Emerge, the nation’s premier organization that recruits and trains Democratic women to run for office, announced today that it is launching a Judicial Candidate Training, a comprehensive program for women seeking to run for judgeships as the organization looks to increase representation in courts. The program was created following Emerge’s overwhelming success with training judicial candidates. The organization has more than 45 alums running for judge on the November ballot and more than 60 alums currently serving in judgeships at all levels including two state Supreme Court justices and a Federal Magistrate judge. 

The pilot program is centered around women interested in running for judgeships in Pennsylvania and Wisconsin. Applications will be open from now until January 5 with the training being held virtually beginning on January 28. The application can be found here.

“Emerge’s Judicial Candidate Training Program is an important step in expanding representation in our courts and repowering our judicial system,” said A’shanti F. Gholar, president of Emerge. “Now, more than ever, we’re feeling the effects of a judiciary that lacks women’s voices. By empowering women jurists, and especially women of the New American Majority–Black, Brown and Indigenous women and women of color, as well as LGBTQ+, young, and unmarried women–to run for judge, Emerge is building a pipeline of women judges to change the face of our courts. We have always fought for our seat at the table. Now we’re preparing the next generation to fight for our seat on the bench too.”

Women who take part in the boot camp will receive cutting edge training and education on how to run for judgeships, including the unique ways that judicial candidates need to message, campaign, and be compliant when running. They will leave the training with the tools they need to run and strategies they need to win. The instructors for the program are top tier consultants, staff and advisors from across the country who have been a part of some of the most exciting and effective campaigns in recent election cycles. Attendees will receive critical training from these experts on essential elements of running a successful campaign, such as: public speaking, fundraising, campaign strategy, media and messaging, voter contact and others tailored specifically to judicial campaigns. Boot camp participants will also convene and interact with a range of powerful women who hold influential positions, as well as elected and appointed office and will become part of a  supportive network, which includes a national association of Emerge alums serving at nearly every level of public office.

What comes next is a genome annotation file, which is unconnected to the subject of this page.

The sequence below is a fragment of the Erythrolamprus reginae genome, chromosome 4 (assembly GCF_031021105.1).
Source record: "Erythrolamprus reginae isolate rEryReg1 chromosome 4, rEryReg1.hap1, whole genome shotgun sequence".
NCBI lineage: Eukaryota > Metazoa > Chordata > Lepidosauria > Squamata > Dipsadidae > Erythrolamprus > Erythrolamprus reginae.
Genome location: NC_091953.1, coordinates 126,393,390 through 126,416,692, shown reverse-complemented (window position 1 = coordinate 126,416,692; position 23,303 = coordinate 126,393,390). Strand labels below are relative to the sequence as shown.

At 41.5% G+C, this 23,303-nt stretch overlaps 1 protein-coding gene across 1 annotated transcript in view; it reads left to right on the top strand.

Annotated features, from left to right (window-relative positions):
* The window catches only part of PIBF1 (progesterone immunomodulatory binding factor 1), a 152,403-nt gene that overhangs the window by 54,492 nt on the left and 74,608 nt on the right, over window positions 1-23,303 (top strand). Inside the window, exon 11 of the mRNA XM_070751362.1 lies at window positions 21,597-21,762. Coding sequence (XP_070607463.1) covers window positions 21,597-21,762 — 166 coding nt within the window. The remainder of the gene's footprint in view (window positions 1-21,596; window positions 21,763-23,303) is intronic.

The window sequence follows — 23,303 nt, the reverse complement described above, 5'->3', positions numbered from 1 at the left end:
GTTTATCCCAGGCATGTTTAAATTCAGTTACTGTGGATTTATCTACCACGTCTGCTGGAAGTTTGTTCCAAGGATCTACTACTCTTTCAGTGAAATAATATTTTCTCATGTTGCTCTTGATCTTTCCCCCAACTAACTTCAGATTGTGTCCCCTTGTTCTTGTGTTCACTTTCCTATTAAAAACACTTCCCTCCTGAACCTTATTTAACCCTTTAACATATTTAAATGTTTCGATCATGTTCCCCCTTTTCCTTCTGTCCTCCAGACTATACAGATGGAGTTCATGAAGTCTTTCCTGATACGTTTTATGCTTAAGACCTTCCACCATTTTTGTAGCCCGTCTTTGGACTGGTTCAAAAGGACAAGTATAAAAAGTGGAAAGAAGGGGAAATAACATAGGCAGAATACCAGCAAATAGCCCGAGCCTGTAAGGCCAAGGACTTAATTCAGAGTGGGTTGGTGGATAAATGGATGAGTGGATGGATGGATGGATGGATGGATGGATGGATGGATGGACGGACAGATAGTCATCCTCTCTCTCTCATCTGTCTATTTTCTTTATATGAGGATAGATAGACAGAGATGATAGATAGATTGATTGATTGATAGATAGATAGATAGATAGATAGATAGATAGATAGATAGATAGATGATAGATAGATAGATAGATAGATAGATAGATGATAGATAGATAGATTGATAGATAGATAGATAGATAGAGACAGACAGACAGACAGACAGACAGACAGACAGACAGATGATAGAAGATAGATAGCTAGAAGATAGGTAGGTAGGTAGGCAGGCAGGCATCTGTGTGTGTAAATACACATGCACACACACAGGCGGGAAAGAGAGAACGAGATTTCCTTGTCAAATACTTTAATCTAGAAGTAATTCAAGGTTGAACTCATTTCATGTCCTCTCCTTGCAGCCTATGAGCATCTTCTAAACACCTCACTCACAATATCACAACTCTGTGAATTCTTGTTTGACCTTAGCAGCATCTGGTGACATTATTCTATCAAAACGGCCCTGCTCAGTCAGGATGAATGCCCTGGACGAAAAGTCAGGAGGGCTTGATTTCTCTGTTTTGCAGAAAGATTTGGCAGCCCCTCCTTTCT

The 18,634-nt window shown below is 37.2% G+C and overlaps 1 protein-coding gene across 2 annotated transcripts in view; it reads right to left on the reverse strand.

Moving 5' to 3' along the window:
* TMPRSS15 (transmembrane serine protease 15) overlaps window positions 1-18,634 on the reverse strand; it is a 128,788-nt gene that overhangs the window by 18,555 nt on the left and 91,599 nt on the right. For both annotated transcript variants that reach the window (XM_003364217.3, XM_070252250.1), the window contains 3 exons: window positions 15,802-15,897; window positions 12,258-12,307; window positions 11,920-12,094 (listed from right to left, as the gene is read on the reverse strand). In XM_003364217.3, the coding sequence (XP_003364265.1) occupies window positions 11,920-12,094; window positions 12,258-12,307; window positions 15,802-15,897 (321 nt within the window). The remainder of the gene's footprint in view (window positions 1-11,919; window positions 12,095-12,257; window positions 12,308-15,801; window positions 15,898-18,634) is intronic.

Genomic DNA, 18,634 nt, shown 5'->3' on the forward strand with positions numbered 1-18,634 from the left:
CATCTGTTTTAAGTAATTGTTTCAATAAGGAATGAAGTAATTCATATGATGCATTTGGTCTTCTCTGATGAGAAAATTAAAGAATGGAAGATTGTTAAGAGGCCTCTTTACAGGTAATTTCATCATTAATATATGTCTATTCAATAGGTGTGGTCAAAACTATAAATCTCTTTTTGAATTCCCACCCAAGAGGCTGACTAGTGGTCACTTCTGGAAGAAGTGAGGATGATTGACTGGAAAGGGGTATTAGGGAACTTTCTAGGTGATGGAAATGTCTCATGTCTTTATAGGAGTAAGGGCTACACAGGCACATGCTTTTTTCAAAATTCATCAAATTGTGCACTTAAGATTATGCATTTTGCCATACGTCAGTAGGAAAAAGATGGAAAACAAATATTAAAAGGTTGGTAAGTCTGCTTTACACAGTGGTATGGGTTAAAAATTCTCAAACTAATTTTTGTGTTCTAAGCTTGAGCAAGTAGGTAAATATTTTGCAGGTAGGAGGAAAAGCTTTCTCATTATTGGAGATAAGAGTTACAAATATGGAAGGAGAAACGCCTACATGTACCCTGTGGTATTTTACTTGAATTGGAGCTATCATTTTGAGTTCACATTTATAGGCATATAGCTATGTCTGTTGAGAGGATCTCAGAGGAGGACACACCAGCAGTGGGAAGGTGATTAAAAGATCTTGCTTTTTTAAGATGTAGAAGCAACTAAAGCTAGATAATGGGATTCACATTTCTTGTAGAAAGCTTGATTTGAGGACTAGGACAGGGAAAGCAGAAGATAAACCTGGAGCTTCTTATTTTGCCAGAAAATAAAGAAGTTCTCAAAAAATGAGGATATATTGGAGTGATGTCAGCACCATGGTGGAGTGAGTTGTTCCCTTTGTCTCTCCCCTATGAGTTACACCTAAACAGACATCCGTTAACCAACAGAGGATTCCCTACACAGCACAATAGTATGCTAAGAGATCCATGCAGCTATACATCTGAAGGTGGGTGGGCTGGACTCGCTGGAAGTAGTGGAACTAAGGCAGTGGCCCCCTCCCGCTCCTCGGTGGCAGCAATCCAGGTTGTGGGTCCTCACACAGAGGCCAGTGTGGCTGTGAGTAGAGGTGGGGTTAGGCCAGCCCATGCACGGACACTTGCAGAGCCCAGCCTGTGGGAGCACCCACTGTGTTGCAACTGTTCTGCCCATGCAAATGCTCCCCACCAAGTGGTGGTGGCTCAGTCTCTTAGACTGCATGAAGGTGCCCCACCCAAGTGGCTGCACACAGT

This groundbreaking program is part of Emerge’s efforts to repower the country’s judicial and legal systems. Currently, women make up only 34% of judges nationwide. This disparity is even greater for women of color who hold only 7% of state Supreme Court seats with no representation on these benches in 27 states. This comes at a time when women and especially women of color, are disproportionately impacted by the judicial system. Black women are nearly three times more likely to be incarcerated than white women and experience longer, more severe sentencing for the same crime as white women and on average, women are less likely to win lawsuits and awarded less in damages from lawsuits than men. To combat this disparity, Emerge is building a pipeline of women jurists to both run for judge and increase equity in these positions.

Once elected to judgeships, women have an outsized impact on the judicial system. Women judges write as many opinions as male judges, are cited just as often, and are just as likely to dissent from the majority opinion, even if the majority opinion is written by their own party. Women judges are also more likely to rule with the victim in sex-based, gender-based, and sexual orientation-based discrimination or harrasment cases. Their lived experiences allow them to view the case in a different light than their male counterparts. And studies also find women prioritize rehabilitation over retribution in their sentences. Overall, women judges have a reforming and equitable approach to the law giving them a proven ability to repower and reform the country’s judicial system.

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